Welcome to muslimsubjects.org.
Muslimsubjects.org was launched in Spring 2012 as a blog and an online portal for projects of the Muslim Studies Program at Michigan State University. Muslim Subjects seeks to move beyond the established academic paradigms for studying and representing Muslims and Islam by developing new approaches that focus on “lived experiences” and not merely scriptural and philosophical texts. Through its blog, projects, and videos, Muslim Subjects explores major issues facing Muslims in the contemporary era. These issues include the following: 1) the role of the media in shaping attitudes towards Muslims, 2) the complexity of cultural adaptation in the shaping of Muslim practices, 3) the globalization of Islam and regional politics of the Muslim World, and 4) the rise in Islamophobia.
To address these issues from a range of perspectives, Muslim Subjects provides a public forum to examine the common conflict-centered representations of Islam and to put on display alternatives to the mainstream media. Some documented evidence of the disconnect between the lived realities of Muslims and public perceptions of Muslims in America is provided by the 2009 Pew Research Center’s annual religion and public life survey, which shows that 38% of respondents think Islam encourages violence more than other faiths — but that those people who actually know a Muslim are less likely to believe that is true. These statistics support the sense that US perceptions of Islam and Muslims are influenced largely by media images of conflict and violence. Situated between the representations of Muslims in the media and the academic approaches of Islamic Studies scholars, Muslim Subjects considers the impact of contemporary forms of Muslim cultural and political expression as central to developing a richer understanding of the varied character of Islam.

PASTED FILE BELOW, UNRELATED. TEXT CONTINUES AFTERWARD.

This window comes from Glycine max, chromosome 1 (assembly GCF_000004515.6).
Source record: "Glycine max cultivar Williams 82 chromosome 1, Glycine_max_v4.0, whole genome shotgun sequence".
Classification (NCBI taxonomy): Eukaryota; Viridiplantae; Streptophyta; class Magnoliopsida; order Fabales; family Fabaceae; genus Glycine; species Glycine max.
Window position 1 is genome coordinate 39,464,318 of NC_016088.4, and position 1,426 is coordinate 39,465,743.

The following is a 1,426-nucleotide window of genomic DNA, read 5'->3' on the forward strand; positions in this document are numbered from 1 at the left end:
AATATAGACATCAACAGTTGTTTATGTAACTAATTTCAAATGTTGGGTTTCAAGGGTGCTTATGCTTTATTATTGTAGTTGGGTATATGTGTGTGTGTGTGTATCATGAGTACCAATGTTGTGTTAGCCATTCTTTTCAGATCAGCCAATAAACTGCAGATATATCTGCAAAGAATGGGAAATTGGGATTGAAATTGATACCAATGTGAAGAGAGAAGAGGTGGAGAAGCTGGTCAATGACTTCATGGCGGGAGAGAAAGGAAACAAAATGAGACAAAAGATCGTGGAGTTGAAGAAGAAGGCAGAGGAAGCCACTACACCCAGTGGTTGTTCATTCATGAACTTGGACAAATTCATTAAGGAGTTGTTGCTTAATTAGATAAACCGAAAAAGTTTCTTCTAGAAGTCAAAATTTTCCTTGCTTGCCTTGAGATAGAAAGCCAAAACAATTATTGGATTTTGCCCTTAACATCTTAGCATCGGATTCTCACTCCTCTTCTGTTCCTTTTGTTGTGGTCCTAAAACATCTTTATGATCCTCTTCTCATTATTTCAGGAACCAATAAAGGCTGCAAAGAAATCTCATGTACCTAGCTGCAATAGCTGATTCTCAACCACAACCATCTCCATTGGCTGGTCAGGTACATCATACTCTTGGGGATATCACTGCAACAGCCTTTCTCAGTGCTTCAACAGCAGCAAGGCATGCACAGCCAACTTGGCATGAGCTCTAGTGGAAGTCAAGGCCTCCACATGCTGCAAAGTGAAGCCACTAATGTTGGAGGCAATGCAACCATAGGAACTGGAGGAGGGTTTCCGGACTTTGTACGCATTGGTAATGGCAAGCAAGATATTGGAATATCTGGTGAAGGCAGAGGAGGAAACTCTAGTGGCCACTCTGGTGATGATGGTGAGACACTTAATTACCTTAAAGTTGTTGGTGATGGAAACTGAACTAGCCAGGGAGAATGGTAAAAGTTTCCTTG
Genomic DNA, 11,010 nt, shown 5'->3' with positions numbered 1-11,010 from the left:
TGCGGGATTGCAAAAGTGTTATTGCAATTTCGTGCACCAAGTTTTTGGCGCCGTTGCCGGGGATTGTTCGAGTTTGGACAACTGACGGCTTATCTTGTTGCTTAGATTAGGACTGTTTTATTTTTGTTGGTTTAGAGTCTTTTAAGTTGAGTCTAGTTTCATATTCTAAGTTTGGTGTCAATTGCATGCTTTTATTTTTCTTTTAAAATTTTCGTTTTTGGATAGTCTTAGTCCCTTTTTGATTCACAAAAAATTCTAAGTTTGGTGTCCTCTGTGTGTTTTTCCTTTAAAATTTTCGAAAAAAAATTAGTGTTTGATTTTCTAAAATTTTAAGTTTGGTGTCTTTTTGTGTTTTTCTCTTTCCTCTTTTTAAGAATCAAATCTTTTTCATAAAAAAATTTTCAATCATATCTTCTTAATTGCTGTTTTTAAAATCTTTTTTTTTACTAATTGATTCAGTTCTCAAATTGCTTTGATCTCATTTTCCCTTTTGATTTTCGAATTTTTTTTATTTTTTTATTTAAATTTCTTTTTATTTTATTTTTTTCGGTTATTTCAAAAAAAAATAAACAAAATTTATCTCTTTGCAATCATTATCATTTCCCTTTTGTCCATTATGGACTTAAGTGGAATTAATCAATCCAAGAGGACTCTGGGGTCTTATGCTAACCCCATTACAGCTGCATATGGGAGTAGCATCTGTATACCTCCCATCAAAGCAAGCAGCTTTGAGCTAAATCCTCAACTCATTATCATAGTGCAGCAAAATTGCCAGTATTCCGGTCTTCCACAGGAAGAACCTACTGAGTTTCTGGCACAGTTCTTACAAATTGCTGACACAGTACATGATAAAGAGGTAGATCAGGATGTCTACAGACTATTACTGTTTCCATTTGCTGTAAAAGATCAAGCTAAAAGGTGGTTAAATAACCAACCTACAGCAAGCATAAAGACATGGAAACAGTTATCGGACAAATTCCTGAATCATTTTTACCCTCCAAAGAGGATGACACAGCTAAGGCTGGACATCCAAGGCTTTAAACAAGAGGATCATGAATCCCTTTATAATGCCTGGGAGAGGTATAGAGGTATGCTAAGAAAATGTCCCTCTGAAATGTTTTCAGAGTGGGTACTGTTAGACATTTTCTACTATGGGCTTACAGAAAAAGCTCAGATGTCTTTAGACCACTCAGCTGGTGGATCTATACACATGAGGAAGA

The objective of Muslim Subjects is therefore to present a more complex picture of Muslims and to encourage more nuanced portrayals of Muslims in the public sphere. The project sees to bring into circulation a growing area of exciting cultural and political knowledge that has in many respects remained underground, underappreciated and unknown. To this end, Muslim Subjects builds on the success of Michigan State University’s Journal/Islam: Islam, Muslims and Journalism Education (formerly IMAJE) project launched in 2010 with special emphasis on the representations of Islam and Muslims by journalists, as well as the Migrations of Islam (2011-2012), which focused on Muslim American self-representation, especially in the area of popular culture.
Muslim Subjects has received support from the following MSU academic units and programs: the Asian Studies Center, the Center for African Studies, the Center for the Advanced Study of International Development and Women and International Development, the College of Arts and Letters, the College of Communications Arts and Sciences, and the School of Journalism. Muslim Subjects would not have been possible without funding from the Social Science Research Council in 2009-2010 and 2011-2012.
Please click the link to see a list of our website Contributors.